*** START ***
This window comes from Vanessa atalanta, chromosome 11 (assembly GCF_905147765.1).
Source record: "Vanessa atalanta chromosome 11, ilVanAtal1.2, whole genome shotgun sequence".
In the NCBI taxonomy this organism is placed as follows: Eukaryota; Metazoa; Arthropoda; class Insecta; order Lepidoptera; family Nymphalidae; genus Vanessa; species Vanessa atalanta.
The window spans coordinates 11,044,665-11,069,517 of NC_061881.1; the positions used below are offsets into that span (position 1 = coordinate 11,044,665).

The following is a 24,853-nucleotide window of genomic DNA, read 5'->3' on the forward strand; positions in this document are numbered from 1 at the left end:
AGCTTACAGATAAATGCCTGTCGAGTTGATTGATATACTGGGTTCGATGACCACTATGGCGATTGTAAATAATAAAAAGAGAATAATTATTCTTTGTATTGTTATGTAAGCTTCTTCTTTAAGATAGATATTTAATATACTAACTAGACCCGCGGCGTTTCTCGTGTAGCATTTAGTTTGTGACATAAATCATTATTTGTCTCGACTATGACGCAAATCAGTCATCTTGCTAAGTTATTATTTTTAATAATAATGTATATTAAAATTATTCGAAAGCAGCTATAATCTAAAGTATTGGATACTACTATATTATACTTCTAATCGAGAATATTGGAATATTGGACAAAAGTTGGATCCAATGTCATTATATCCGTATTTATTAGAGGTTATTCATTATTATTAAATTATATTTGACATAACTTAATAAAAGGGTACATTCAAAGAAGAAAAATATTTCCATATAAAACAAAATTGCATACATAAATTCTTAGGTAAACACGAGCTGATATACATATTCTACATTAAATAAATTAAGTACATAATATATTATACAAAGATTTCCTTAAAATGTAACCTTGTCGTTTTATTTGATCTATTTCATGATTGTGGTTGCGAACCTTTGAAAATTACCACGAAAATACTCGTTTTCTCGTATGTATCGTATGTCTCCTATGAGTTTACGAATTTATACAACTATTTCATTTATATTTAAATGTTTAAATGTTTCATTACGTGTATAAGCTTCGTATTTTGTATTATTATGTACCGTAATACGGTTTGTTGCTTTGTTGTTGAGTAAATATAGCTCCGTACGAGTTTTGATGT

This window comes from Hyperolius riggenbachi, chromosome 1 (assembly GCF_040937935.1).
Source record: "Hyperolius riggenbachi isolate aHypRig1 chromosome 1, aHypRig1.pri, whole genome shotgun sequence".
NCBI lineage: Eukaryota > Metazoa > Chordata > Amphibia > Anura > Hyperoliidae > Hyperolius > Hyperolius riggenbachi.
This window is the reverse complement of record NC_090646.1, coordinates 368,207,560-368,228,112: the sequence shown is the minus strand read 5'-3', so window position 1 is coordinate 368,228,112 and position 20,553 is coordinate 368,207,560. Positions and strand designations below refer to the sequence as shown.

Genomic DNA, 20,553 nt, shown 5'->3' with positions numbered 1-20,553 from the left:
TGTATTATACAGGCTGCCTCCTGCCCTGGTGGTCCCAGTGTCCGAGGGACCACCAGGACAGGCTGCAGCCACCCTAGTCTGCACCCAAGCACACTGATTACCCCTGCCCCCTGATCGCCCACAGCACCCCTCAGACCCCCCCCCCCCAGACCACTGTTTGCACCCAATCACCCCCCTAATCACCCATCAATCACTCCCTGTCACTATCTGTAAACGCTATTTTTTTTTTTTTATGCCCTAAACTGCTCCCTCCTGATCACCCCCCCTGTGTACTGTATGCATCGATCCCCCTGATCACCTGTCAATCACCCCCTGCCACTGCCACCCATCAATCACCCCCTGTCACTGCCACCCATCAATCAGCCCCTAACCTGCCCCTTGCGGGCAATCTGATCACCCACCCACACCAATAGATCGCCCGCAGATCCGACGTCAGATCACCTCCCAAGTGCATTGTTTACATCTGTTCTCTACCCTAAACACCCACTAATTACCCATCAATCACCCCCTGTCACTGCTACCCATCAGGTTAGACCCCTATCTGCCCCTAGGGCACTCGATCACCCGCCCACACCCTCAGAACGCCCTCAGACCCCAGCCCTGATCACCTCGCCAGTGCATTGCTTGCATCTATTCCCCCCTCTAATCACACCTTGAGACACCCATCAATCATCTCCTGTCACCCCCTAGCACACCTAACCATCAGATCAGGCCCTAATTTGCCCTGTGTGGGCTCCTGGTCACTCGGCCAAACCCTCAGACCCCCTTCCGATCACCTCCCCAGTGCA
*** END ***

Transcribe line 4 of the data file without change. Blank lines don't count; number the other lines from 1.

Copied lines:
The window spans coordinates 11,044,665-11,069,517 of NC_061881.1; the positions used below are offsets into that span (position 1 = coordinate 11,044,665).